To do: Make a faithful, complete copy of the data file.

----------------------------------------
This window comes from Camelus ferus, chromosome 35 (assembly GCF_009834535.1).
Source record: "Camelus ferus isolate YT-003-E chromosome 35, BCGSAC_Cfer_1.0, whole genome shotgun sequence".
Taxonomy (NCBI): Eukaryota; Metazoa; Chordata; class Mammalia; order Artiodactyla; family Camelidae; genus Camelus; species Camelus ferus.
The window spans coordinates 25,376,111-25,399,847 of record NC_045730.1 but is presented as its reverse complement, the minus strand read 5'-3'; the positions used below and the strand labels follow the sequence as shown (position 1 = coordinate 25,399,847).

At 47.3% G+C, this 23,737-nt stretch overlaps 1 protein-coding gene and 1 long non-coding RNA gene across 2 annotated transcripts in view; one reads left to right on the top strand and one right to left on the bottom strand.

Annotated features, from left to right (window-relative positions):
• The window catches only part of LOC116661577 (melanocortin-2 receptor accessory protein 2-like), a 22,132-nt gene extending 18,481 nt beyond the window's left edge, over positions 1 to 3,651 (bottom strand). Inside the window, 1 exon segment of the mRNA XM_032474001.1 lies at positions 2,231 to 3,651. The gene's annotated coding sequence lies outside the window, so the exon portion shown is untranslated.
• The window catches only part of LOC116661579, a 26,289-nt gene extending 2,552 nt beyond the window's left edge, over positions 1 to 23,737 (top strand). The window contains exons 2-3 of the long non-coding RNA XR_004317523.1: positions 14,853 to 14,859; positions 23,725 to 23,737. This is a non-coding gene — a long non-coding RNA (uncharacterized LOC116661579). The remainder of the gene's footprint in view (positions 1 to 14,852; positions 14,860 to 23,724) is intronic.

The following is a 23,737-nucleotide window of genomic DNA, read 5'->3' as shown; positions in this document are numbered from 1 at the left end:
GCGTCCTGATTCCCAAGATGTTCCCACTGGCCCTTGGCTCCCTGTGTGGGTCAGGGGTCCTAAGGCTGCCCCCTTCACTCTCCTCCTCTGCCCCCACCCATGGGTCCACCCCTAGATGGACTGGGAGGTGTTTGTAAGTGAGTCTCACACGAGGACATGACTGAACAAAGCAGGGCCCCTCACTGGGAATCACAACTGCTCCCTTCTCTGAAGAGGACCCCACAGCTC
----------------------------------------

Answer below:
This window comes from Camelus ferus, chromosome 35 (assembly GCF_009834535.1).
Source record: "Camelus ferus isolate YT-003-E chromosome 35, BCGSAC_Cfer_1.0, whole genome shotgun sequence".
Taxonomy (NCBI): Eukaryota; Metazoa; Chordata; class Mammalia; order Artiodactyla; family Camelidae; genus Camelus; species Camelus ferus.
The window spans coordinates 25,376,111-25,399,847 of record NC_045730.1 but is presented as its reverse complement, the minus strand read 5'-3'; the positions used below and the strand labels follow the sequence as shown (position 1 = coordinate 25,399,847).

At 47.3% G+C, this 23,737-nt stretch overlaps 1 protein-coding gene and 1 long non-coding RNA gene across 2 annotated transcripts in view; one reads left to right on the top strand and one right to left on the bottom strand.

Annotated features, from left to right (window-relative positions):
• The window catches only part of LOC116661577 (melanocortin-2 receptor accessory protein 2-like), a 22,132-nt gene extending 18,481 nt beyond the window's left edge, over positions 1 to 3,651 (bottom strand). Inside the window, 1 exon segment of the mRNA XM_032474001.1 lies at positions 2,231 to 3,651. The gene's annotated coding sequence lies outside the window, so the exon portion shown is untranslated.
• The window catches only part of LOC116661579, a 26,289-nt gene extending 2,552 nt beyond the window's left edge, over positions 1 to 23,737 (top strand). The window contains exons 2-3 of the long non-coding RNA XR_004317523.1: positions 14,853 to 14,859; positions 23,725 to 23,737. This is a non-coding gene — a long non-coding RNA (uncharacterized LOC116661579). The remainder of the gene's footprint in view (positions 1 to 14,852; positions 14,860 to 23,724) is intronic.

The following is a 23,737-nucleotide window of genomic DNA, read 5'->3' as shown; positions in this document are numbered from 1 at the left end:
GCGTCCTGATTCCCAAGATGTTCCCACTGGCCCTTGGCTCCCTGTGTGGGTCAGGGGTCCTAAGGCTGCCCCCTTCACTCTCCTCCTCTGCCCCCACCCATGGGTCCACCCCTAGATGGACTGGGAGGTGTTTGTAAGTGAGTCTCACACGAGGACATGACTGAACAAAGCAGGGCCCCTCACTGGGAATCACAACTGCTCCCTTCTCTGAAGAGGACCCCACAGCTC